I, lost a potential of a good conversation and a warm smile that could have possibly renewed my faith in the education system. 

Like the university's buildings, and strong concrete pillars, I've taken Dr. El Sadek's presence for granted, at the back of my head, there he was with my friends and loved one. Granted! That's what he was, yes I did plan to go see him again once I am done with my crazy schedule, perhaps this week, or the week after. Or maybe, I wanted to visit AUS again during the fall, when the weather was more tolerable. 

Yes, I planned to visit Dr. El Sadek at some point in the near future, without even considering for a spilt of a second that this plan might not fall through. 

Death is a funny business because it remains to be the one uncontested truth in our lives, everything else seems to be debatable, even GOD is debatable nowadays amongst the enlightened  elites, but death is never argued, not for, and not against. 

Death, the one constant in our lives, the truth that never changes, never evolves, is always denied and ignored. We have a beautiful and scary way of ignoring this truth, striving hard to achieve immortality, be it through our words, our photographs or our work, we all ignore death so well that when the news of one of us passing 'away' comes, it shakes us to the core. 

I have been blessed and cursed with the daily reminder of this truth through personal losses of my own that have shaped my whole being. Every night I sleep scared that I would wake up to a quit(er) house, a phone number that is no longer in use, and a Facebook page that is no longer active. Every day I wake up naively rushing to the living room to make sure that both my parents are healthy and awake, and that my phone is buzzing with messages and missed calls from siblings and friends.

But in the midst of all this traffic of ideas and fears, I forget to worry about a person or two, and then comes an idle sunday when you wake up on the news of their passing. 

No matter how good I think I am in preparing myself, Death comes and reminds me that we are indeed, never really prepared. 

So here is to my naiveity, and to all the people I lost along the way. 

And here is to Dr. El Sadek, may you rest in peace and forgive me for forgetting to worry about losing you as well. 

Friday, June 29, 2012

on kitkats, Kirkuk and the meaning of Iraqiness

Speaking on my complicated relationship with kitkats, and Iraqiness. 

Wednesday, June 20, 2012

on sound bytes, baghdad and first times

Below, is my first attempt at speaking my own words. I am quite new at this 'embedding' thing, but here goes everything.

Sunday, March 18, 2012

The Poet & The Scientist 1.1

They left their foreign cities, and forged digital alliances to meet in the epicenter of their colonised past. She packed the innocence of her scarred life, the poetry of her ancestral belonging, and he traveled light, burdened with his manufactured convictions.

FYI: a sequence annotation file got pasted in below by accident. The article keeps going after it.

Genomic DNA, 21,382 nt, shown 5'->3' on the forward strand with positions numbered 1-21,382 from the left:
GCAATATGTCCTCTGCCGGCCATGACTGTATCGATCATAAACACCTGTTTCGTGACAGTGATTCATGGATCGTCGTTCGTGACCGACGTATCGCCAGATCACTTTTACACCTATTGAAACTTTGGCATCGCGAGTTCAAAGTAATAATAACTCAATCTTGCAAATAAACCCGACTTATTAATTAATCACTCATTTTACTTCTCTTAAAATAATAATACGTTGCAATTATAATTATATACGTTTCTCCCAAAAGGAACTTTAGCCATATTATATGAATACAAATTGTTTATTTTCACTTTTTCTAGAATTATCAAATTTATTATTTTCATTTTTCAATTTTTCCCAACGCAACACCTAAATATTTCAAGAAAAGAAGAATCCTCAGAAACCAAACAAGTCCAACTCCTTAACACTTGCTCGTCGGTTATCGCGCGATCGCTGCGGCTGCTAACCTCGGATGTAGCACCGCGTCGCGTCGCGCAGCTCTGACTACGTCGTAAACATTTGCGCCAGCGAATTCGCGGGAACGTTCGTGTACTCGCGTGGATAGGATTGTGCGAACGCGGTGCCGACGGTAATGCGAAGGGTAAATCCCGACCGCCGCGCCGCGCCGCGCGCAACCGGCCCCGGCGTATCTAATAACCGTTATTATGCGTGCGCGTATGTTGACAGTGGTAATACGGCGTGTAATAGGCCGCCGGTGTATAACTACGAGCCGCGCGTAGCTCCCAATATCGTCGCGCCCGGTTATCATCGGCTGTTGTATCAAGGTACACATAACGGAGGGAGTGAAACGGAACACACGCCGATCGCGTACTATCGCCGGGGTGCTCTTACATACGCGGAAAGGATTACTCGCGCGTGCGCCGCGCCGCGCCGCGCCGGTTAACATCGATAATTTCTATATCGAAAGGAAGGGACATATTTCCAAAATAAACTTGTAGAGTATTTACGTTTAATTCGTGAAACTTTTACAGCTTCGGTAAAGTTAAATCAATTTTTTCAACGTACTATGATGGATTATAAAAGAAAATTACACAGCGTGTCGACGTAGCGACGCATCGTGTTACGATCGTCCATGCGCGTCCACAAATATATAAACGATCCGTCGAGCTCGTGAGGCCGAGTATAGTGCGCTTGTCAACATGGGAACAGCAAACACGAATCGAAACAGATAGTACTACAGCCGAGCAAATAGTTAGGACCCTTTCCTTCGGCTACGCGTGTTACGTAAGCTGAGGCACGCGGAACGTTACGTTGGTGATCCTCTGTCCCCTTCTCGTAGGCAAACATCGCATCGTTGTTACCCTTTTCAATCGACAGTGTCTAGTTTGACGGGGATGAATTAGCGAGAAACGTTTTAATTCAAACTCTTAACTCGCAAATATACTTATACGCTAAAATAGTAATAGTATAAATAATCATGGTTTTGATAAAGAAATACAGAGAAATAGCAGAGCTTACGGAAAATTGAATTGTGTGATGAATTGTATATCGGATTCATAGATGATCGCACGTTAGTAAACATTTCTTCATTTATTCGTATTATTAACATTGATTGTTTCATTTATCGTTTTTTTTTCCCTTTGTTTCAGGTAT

He came with numbers and diamonds, and she welcomed him with extremes of veiled chocolates, cigarettes, and her words.
In the express train, there it was: collisions of shock and anticipated pleasures as they waited to reach the centre of what they once both called home. The conversation was just about to start, but the debates were silenced, the binaries were resting, and the potentials heightened.
The conversation continued, and foreign music played in the background to remind them once again, that it was indeed all foreign, all but their coveted explosion.

Laughter, tears and music all seemed wordless at a moment when her words were silenced and his numbers were subtracted to zero. Musky scents of occupied pasts in a room that witnessed the death of poetry and the abortion of science.
He tasted pleasure, she suppressed pain and both surrendered to a moment they knew will last for as long as… a moment does.

He watched her words fall asleep, and her defenses fall as his lips stretched with a small victory that he concurred her lands, and claimed them his. She slept to dream of her words again.
Outside the small window was the remains of an empire that insisted on stealing their belonging. They denied it with the smell of coffee, fresh bread and cigarettes stealing with pleasure moments of their lives. Outside that window, was the empire, but inside the room was Baghdad.

Baghdad: loved, hated and coveted stood uncontested in her eyes, Tigris flowing signaling him to taste home, and begging her to quench her thirst.. They both swallowed home to the point of rejection.
In Baghdad, the explosions went silent too, and the unfamiliar sound of peace alarmed them that it was too, coming to an end.

The music faded away, and the conversation rested to give space for a debate that mocked the rivers and the sweaty palms. His numbers increased, as her poetry resurrected: Words he tried to erase, and softness that suffocated his resistance. He screamed for proofs, as she scribbled words on sheets that witnessed her demise.

She wore her contradictions and he fixed his emptiness as they left for the train. Quite they were, but the silence has left them. He took a glance back at the building that welcomed their wreckage, while she held his hands preparing to let them go.
She was the poet, and he was the scientist.